When can we stop talking about it?
It might be that we live in a bubble here in the greater Boston area (possible). It might be that the “breast is best” dictum has magically been accepted into the hearts and minds of everyone I’ve encountered while breastfeeding in public (doubtful). It might just be that I’ve been terrifically lucky (this). Because despite my concern about outside hostility, judgement and stares, my experience nursing in public has been overwhelmingly positive.
After my initial struggle with breastfeeding my oldest, I had mentally talked myself through possible breastfeeding confrontations or comments. Nursing was so hard in the beginning that the idea of being able to control something outside my own body was actually appealing. I could picture someone approaching me, eyeing my nursling and my partially exposed breast; in my mind, I rehearsed retort after retort. “If it bothers you, why are you staring?” “My baby is eating; what are you doing?” Thankfully, I never needed any of those lines.
On the contrary, I’ve been complimented time and time again for breastfeeding in public. Nursing in public normalizes it for everyone. Once while visiting family on the west coast, someone put this card in front of me thanking me for modeling breastfeeding in public. Instead of leering, an affable soul informed me that my nursing my baby, while grocery shopping, was the best thing I could do for the baby. Admittedly, that last one made me a bit uncomfortable; it’s almost as if my expectation or fear of hostility swung too far in the positive direction. It felt like overcompensating.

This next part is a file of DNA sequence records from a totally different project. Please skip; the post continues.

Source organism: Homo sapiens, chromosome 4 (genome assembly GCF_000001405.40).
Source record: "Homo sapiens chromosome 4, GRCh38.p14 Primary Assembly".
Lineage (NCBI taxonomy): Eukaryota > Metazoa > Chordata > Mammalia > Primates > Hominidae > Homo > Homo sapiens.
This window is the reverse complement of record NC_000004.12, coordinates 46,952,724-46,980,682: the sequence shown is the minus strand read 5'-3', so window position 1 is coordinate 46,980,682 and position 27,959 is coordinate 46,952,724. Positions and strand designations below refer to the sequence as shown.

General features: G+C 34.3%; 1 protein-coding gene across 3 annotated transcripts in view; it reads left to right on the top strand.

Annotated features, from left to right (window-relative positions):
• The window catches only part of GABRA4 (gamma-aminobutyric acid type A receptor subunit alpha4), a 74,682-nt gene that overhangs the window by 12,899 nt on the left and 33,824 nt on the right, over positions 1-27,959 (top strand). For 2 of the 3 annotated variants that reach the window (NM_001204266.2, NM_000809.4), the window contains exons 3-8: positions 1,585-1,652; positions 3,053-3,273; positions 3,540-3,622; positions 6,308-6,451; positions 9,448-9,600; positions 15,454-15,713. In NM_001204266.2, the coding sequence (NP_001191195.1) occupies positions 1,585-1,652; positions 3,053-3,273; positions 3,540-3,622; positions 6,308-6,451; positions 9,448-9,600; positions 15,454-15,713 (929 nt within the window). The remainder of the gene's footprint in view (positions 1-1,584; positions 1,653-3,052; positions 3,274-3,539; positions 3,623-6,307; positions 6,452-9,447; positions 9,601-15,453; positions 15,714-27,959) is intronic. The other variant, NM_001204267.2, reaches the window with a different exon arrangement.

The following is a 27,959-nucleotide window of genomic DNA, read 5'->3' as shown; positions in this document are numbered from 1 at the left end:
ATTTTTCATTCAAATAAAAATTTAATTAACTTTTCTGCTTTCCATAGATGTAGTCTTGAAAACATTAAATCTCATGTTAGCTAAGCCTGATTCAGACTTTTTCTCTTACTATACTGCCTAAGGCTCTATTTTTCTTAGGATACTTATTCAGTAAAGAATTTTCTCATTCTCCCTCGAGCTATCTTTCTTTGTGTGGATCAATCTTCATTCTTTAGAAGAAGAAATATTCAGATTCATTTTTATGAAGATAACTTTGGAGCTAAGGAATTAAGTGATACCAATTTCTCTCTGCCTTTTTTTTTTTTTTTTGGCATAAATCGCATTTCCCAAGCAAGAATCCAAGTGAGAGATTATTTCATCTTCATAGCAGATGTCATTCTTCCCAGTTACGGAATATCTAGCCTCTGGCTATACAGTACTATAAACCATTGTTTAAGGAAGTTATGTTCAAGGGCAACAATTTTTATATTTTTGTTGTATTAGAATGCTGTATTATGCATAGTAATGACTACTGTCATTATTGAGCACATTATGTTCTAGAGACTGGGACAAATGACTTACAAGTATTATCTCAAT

My discomfort got me thinking, what’s the ideal, best case scenario? What would it look like if we actually normalized breastfeeding? It would be nice if society got to a place where no one felt the need to comment on breastfeeding at all – or better yet, if no one felt the need to comment on all styles of parenting, feeding baby, etc. at all. You see someone nursing and instead of looking away or staring you just continue what you were doing. My advice – talking to a mom that suddenly needs to nurse an infant? Just keep talking!
For now, let’s all get on the body positivity and individual choice train. If you’re nursing in public, and you’re comfortable rocking out with your boob out, that’s great. If you prefer to keep it under wraps, get a handy poncho (like this stylish one) or scarf or use a muslin blanket. Feed your baby in whatever way is most comfortable for you. We’ll celebrate your choice (without shouting about it in the check out line)!
Contributed by: Sandy Bartone